Matthew 18:15-20 (ESV)
"If your brother sins against you, go and tell him his fault, between you and him alone. If he listens to you, you have gained your brother.  But if he does not listen, take one or two others along with you, that every charge may be established by the evidence of two or three witnesses.  If he refuses to listen to them, tell it to the church. And if he refuses to listen even to the church, let him be to you as a Gentile and a tax collector.  Truly, I say to you, whatever you bind on earth shall be bound in heaven, and whatever you loose on earth shall be loosed in heaven.  Again I say to you, if two of you agree on earth about anything they ask, it will be done for them by my Father in heaven.  For where two or three are gathered in my name, there am I among them."
Let him be to you as a Gentile and a tax collector… I often wonder what this means. I mean I get it on the surface. Jesus is speaking with Jews who did not have much to do with Gentiles and tax collectors. They were outcasts to say the least. You get the idea in scripture that these types of people were all but shunned. Of course, Jesus does mention that the Pharisees were willing to travel quite some distance to make a convert, but then that convert became twice as bad as they were. The point being though that Jews did interact with gentiles. Tax collectors? Well not in public if they weren’t actually paying taxes. Tax collectors had friends though. They threw lavish parties it seems. Jesus was invited to a couple. Evidently these parties were about good food, fine wine, and loose women, as these are the women always showing up to wash Jesus’s feet and so on. And from this we learn how we are supposed to treat Gentiles and Tax collectors it seems to me.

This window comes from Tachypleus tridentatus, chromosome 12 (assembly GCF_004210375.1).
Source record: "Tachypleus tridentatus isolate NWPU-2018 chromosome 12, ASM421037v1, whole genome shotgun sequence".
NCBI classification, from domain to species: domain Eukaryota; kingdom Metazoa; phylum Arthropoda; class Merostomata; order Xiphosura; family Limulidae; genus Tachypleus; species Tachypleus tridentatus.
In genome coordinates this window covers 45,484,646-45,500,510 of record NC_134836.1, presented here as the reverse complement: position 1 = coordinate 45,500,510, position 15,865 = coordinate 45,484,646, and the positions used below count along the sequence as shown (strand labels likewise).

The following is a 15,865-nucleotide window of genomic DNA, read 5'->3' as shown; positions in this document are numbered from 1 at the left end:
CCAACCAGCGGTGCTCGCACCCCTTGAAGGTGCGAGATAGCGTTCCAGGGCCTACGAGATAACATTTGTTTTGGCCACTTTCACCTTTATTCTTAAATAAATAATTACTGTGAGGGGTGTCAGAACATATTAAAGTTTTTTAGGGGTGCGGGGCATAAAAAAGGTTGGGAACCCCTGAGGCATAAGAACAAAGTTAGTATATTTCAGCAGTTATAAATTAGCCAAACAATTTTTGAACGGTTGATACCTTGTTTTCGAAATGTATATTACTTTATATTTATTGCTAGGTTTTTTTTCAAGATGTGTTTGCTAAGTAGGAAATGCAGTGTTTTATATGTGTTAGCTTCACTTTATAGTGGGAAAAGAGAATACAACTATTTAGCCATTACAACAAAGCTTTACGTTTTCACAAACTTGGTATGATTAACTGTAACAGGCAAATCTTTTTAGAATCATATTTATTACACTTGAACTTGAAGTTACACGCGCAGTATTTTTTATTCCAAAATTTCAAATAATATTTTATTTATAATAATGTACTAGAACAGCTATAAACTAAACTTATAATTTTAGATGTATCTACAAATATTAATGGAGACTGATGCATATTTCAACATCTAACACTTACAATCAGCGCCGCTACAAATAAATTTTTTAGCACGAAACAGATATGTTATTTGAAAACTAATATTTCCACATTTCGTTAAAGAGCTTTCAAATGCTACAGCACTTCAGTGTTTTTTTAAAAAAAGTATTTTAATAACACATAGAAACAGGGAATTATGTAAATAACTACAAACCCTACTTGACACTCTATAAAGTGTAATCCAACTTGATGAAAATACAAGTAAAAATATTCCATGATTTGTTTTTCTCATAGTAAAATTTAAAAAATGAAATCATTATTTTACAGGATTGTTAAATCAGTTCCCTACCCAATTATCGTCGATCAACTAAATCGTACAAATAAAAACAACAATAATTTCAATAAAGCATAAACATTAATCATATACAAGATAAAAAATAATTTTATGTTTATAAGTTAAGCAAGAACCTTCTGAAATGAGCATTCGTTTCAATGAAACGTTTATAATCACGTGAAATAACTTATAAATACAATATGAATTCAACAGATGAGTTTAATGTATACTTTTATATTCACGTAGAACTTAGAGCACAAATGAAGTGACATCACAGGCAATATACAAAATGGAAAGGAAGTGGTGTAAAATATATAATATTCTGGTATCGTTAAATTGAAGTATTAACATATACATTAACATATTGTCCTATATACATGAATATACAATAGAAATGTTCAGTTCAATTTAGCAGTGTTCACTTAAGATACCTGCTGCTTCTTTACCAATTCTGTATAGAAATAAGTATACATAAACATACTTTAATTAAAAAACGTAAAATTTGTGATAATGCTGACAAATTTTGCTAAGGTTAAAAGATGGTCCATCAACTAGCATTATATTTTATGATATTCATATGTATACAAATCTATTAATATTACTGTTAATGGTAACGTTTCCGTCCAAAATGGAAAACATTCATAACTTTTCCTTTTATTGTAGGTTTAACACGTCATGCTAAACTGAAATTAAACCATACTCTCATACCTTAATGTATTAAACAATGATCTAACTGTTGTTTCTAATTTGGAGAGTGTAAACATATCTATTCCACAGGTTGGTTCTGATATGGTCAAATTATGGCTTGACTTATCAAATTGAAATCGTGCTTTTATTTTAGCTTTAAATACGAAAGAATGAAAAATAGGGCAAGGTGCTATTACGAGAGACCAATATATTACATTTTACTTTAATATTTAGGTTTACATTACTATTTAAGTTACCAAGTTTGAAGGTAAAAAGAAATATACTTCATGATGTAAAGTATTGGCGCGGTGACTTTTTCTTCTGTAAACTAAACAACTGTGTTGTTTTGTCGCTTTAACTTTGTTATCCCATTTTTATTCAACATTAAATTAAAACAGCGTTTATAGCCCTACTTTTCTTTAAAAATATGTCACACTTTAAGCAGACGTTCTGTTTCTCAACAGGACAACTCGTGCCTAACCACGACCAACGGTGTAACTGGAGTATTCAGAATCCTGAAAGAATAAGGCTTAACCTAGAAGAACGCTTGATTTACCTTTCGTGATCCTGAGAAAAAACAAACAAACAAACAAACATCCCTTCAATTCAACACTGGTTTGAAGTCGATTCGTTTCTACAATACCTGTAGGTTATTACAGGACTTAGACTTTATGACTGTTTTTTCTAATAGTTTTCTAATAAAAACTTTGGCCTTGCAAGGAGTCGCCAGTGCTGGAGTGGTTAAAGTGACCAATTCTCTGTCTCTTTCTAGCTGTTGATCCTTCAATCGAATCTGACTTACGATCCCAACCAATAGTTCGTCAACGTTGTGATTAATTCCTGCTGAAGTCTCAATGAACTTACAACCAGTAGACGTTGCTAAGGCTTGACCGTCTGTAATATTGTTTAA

They aren’t to be shunned, but loved. You are to hold out to them forgiveness. This does not mean you ignore the sin though. As long as they do not repent, they are outside the community. But forgiveness is always there waiting. These are people to be loved and prayed for, and none of this is to be taken lightly. Forgiveness and love must reign. These are people for whom Christ died.